Commemorating 150 years as the oldest continually operating educational institution in Southern California, Loyola High School of Los Angeles’ yearlong sesquicentennial celebration culminated May 30.

Archbishop José H. Gomez gave an in-person blessing to the Loyola community during the daylong festival celebrating Loyola’s rich history in Los Angeles. More than 4,000 students, alumni, parents, benefactors and prospective students attended the “Cub Fest” event.

As Archbishop Gomez addressed the crowd, he touched on the power of education and how it shapes communities. He noted that “education is an act of love that gives life to the children to grow and lead the community.”

Loyola High School has been celebrating its 150-year history since November.

“I think everyone in the Loyola community is very pleased. The celebration began with a football game at home — the first football game at home in 65 years,” said sesquicentennial chair Jack Girardi.  

“We had the day of service with over a 1,000 volunteers throughout Southern California involved in projects and then today we have something in the range of 4,000 people that were able to come to Cub Fest.”

At the time of Loyola’s founding in 1865, Los Angeles was a cattle town much like the rest of the Wild West. Loyola, originally St. Vincent’s College, was founded by the order of the Vincentians. St. Vincent’s College rented rooms from the Lugo Adobe for classes.

Built by Don Vicente Lugo, the Lugo Adobe was one of the very few two-story houses in the pueblo of Los Angeles. The school quickly established and relocated to Hill and Broadway in Downtown Los Angeles and moved again in 1887 to Washington and Grand.

In 1903, St. Vincent’s College had nearly 200 students. Records show that students came from all across the country, including New York, Texas, Arizona, Montana and even Mexico.

“The Vincentians brought education to Los Angeles,” said Father Bill Piletic, CM.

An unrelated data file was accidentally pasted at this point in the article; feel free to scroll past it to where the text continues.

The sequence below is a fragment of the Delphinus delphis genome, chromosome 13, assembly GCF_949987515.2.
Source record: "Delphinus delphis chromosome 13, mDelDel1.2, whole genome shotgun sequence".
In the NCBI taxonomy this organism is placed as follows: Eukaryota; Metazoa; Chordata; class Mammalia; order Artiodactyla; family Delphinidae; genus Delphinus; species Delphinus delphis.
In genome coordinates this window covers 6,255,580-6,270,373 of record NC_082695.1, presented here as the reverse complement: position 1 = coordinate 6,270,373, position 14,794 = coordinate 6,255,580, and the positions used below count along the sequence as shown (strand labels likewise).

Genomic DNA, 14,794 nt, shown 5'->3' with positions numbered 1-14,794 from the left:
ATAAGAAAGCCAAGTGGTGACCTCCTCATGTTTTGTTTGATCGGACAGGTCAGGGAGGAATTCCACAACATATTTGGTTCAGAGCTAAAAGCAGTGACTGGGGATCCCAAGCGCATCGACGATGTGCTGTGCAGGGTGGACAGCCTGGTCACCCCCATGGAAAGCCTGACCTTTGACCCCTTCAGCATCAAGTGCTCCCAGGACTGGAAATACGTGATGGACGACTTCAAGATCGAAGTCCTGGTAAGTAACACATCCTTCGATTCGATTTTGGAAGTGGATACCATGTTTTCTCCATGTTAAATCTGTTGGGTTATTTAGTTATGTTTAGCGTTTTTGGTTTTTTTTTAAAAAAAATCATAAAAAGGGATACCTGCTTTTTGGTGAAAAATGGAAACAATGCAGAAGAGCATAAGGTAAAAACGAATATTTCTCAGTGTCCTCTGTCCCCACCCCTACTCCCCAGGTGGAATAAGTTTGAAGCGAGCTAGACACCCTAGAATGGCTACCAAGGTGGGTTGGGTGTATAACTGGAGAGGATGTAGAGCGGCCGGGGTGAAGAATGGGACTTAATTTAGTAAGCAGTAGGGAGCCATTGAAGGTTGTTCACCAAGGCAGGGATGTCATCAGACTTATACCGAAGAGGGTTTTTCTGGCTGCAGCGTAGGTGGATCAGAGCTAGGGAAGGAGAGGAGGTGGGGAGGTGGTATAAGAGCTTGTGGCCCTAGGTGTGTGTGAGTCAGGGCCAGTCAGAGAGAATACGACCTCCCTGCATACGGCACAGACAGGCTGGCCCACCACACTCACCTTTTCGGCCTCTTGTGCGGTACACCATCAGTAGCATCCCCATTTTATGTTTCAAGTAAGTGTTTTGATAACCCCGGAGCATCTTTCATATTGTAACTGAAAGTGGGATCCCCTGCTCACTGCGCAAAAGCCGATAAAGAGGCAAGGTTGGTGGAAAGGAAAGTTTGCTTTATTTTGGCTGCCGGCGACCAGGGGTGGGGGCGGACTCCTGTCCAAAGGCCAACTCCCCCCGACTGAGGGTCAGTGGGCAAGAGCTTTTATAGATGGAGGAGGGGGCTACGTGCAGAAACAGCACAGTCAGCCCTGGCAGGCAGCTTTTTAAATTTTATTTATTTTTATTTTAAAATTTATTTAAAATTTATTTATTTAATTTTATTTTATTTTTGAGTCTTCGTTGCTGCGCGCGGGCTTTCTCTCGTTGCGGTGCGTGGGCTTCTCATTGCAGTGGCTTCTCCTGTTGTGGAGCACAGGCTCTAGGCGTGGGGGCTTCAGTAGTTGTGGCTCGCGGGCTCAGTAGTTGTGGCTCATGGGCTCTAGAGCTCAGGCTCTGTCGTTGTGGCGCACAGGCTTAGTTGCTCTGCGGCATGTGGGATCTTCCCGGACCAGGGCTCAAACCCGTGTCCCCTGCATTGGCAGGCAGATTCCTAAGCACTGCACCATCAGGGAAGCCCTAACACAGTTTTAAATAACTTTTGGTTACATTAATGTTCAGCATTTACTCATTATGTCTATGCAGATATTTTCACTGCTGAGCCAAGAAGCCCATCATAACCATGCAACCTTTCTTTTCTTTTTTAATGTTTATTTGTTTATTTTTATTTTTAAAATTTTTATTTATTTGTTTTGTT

In 1915, the Jesuits took over control of the school when the Vincentian order wanted to return to educating seminarians and helping the poor. The name of St. Vincent’s College changed to Loyola College of Los Angeles in 1918 when construction of the present day Loyola High School campus began on Venice Boulevard.  

Loyola College later moved to where present day Loyola Marymount University resides on the Del Rey mesa. In 1930, Loyola High School received a charter from the state of California officially recognizing it as a high school.

From Loyola’s Vincentian and Jesuit roots, “educating the whole person” and “men for others” have always been Loyola’s most sacred philosophies. Frank Kozakowski, principal of Loyola High School, says today’s graduates are no different than in the past.

“We educate young men that are going to be the leaders in the community for the greater good and to help the poor and the marginalized,” he said.

Dignitaries including Assemblyman Sebastian Ridley-Thomas, Honorable Zev Yaroslasky, Supervisor Mark Ridley-Thomas, Sheriff Jim McDonnell, Councilman Tom LaBonge and Councilman Gil Cedillo all gave Loyola High School resolutions commemorating the school’s 150 year anniversary during Cub Fest.

“It has prepared me immeasurably for the future. I learned strong morals, discipline, faith and tradition. I have a deep compassion for human life,” said Assemblyman Sebastian Ridley-Thomas, class of 2005.

Many of Loyola’s alumni are today’s leaders in Los Angeles and throughout Southern California. Loyola has since its beginnings produced a myriad of successful businessmen, doctors, lawyers, journalists, educators and priests, to name a few professions.

Some Loyola graduates — such as Rosecrans, Dockweiler and Amestoy — even have streets named after them in Southern California.

“The students who come out of the school are best prepared for humanity. They have something extra special,” said Honorable Zev Yaroslasky.

Father Gregory Goethals, SJ, who has been president for the past 10 years, says the Loyola community is made up all types of students from all walks of life.

“We are a community that teaches in all zip codes. We have students from as far away as Riverside, Newport Beach and Ventura County along with from our own Pico-Union neighborhood,” he said.

Currently, the student body is preparing for finals and graduation. They are looking toward the future. Father Goethals is preparing for the school’s future while respecting the past.

“I want to have permanent financial support to be able to support all of our students as tuition rises. Every school gets more expensive every year for a number of reasons,” Father Goethals said.

“Education is an expensive prospect. I want to make sure we can offset the rise of tuition and make sure we have all of the resources we need to do all of the things we want to do.”

For more information on Loyola High School’s 150th Anniversary, read California State Historian, Dr. Kevin Starr’s book: “LHS: A Sesquicentnial History” or go to to see Father Goethals give the Opening Prayer